September 2, 2015
Albuquerque vs. Santa Fe: It depends what you want
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With a population of about 550,000 people, Albuquerque's a big city by New Mexico standards. In fact, it's the only big city. More than 40 percent of the state's residents live in the area.

Downtown's few tall buildings rise near where Interstate Highways 25 and 40 intersect. As in any urban area, the highways sometimes look more like parking lots as cars and trucks inch along.

Sixty miles to the north is another New Mexican city that gets a lot of attention from the outside: Santa Fe, with its distinctive feel. For those trying to decide where to spend their New Mexico time, knowing the character of each city is key.

With a population approaching 70,000, Santa Fe is where the Santa Fe Trail and the Old Spanish Trail converged nearly 200 years ago. These days, Santa Fe's slowest-moving traffic often is found along Canyon Road. Drivers deliberately creep past the old adobe homes that now house scores of inviting art galleries.

Folks in Santa Fe proudly point to its nickname: "The City Different." In fact, "different" is a word that commonly pops up as New Mexicans contrast Albuquerque and Santa Fe as tourist destinations.

"I love both cities but for different reasons," said Bonnie French of Waxlander Art Gallery (www.waxlander.com). "I seldom miss a balloon fiesta in Albuquerque. Yet in Santa Fe, there is the culture."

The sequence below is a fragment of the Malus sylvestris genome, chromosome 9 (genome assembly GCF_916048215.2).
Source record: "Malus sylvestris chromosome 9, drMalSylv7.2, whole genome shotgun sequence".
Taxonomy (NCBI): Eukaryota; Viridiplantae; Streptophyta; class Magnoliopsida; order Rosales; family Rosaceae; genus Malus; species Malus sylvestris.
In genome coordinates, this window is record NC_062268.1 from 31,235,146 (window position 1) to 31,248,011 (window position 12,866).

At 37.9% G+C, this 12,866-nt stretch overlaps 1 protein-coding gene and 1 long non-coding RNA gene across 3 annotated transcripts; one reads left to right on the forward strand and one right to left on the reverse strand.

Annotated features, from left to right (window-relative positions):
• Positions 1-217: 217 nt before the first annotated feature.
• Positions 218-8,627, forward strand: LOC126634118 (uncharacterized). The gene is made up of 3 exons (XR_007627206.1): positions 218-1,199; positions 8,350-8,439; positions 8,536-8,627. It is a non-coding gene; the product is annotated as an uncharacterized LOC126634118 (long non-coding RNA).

That culture is evidenced by the diverse group of artists — not only painters but actors, opera singers and writers — that has embraced Santa Fe for decades.

"It's always been a very culturally rich area," said David Eichholtz of David Richard Gallery (www.davidrichardgallery.com). "It's a small town, yet it's just packed with all these (creative) people."

As Eichholtz pointed out, Santa Fe is the country's third-largest art market, based on total sales. Some visitors can afford only to window shop — and people from Albuquerque sometimes joke that, when visiting Santa Fe, they bring along their checkbooks just to buy some ice cream.

Buying art in Santa Fe can be pricey, but savoring it needn't be. Amid the city's 250 galleries are no fewer than seven art-themed museums showcasing everything from Spanish colonial to folk art. There also is a museum devoted to Georgia O'Keeffe, who spent decades in northern New Mexico. "She fell in love with the adobe buildings, the churches (and) the Latin culture," Barbara Isham, a docent at the Georgia O'Keeffe Museum, pointed out.

O'Keeffe's best known for her paintings of flowers. One of them, "Jimson Weed: White Flower," sold last year for $44 million. But Isham tells visitors that flowers make up just a fraction of the prolific artist's work — 244 out of a total of more than 2,000 pieces. Her wide-ranging skills are showcased within the downtown museum.

To mingle with the locals — throngs of them — the Santa Fe Farmers Market (www.santafefarmersmarket.com) is a must. Starting at 7 a.m. each Saturday year-round (and Tuesdays in the warmer months), thousands flock to the recently revived Railyard (www.railyardsantafe.com) district. Vendors sell not only local produce but baked goods and native crafts. Live entertainment adds to the festive atmosphere.